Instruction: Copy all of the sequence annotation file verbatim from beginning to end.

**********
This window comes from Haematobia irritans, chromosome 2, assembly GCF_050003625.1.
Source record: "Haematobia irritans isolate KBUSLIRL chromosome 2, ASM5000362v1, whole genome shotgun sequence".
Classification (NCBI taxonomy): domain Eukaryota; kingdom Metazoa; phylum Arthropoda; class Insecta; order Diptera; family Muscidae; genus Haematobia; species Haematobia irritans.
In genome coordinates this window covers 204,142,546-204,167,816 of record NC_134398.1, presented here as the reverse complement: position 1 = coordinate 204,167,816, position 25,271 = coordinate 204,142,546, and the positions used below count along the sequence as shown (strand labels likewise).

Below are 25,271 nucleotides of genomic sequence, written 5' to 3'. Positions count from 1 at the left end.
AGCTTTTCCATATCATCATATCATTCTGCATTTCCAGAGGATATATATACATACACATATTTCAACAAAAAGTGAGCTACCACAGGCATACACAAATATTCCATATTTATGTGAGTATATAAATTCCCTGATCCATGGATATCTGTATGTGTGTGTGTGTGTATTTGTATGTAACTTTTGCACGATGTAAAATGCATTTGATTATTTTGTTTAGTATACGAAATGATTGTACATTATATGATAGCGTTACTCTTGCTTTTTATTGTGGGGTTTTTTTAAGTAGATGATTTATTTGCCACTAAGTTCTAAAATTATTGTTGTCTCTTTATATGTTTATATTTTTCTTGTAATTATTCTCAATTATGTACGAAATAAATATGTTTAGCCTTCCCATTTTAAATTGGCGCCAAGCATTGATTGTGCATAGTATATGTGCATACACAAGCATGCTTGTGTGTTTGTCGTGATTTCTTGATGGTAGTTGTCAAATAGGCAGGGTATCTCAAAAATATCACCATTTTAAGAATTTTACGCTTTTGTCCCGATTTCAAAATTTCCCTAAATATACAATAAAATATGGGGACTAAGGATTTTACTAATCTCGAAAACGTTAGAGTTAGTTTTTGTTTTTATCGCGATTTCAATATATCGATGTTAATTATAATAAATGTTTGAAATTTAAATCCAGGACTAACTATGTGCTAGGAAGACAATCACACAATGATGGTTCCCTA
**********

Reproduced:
This window comes from Haematobia irritans, chromosome 2, assembly GCF_050003625.1.
Source record: "Haematobia irritans isolate KBUSLIRL chromosome 2, ASM5000362v1, whole genome shotgun sequence".
Classification (NCBI taxonomy): domain Eukaryota; kingdom Metazoa; phylum Arthropoda; class Insecta; order Diptera; family Muscidae; genus Haematobia; species Haematobia irritans.
In genome coordinates this window covers 204,142,546-204,167,816 of record NC_134398.1, presented here as the reverse complement: position 1 = coordinate 204,167,816, position 25,271 = coordinate 204,142,546, and the positions used below count along the sequence as shown (strand labels likewise).

Below are 25,271 nucleotides of genomic sequence, written 5' to 3'. Positions count from 1 at the left end.
AGCTTTTCCATATCATCATATCATTCTGCATTTCCAGAGGATATATATACATACACATATTTCAACAAAAAGTGAGCTACCACAGGCATACACAAATATTCCATATTTATGTGAGTATATAAATTCCCTGATCCATGGATATCTGTATGTGTGTGTGTGTGTATTTGTATGTAACTTTTGCACGATGTAAAATGCATTTGATTATTTTGTTTAGTATACGAAATGATTGTACATTATATGATAGCGTTACTCTTGCTTTTTATTGTGGGGTTTTTTTAAGTAGATGATTTATTTGCCACTAAGTTCTAAAATTATTGTTGTCTCTTTATATGTTTATATTTTTCTTGTAATTATTCTCAATTATGTACGAAATAAATATGTTTAGCCTTCCCATTTTAAATTGGCGCCAAGCATTGATTGTGCATAGTATATGTGCATACACAAGCATGCTTGTGTGTTTGTCGTGATTTCTTGATGGTAGTTGTCAAATAGGCAGGGTATCTCAAAAATATCACCATTTTAAGAATTTTACGCTTTTGTCCCGATTTCAAAATTTCCCTAAATATACAATAAAATATGGGGACTAAGGATTTTACTAATCTCGAAAACGTTAGAGTTAGTTTTTGTTTTTATCGCGATTTCAATATATCGATGTTAATTATAATAAATGTTTGAAATTTAAATCCAGGACTAACTATGTGCTAGGAAGACAATCACACAATGATGGTTCCCTA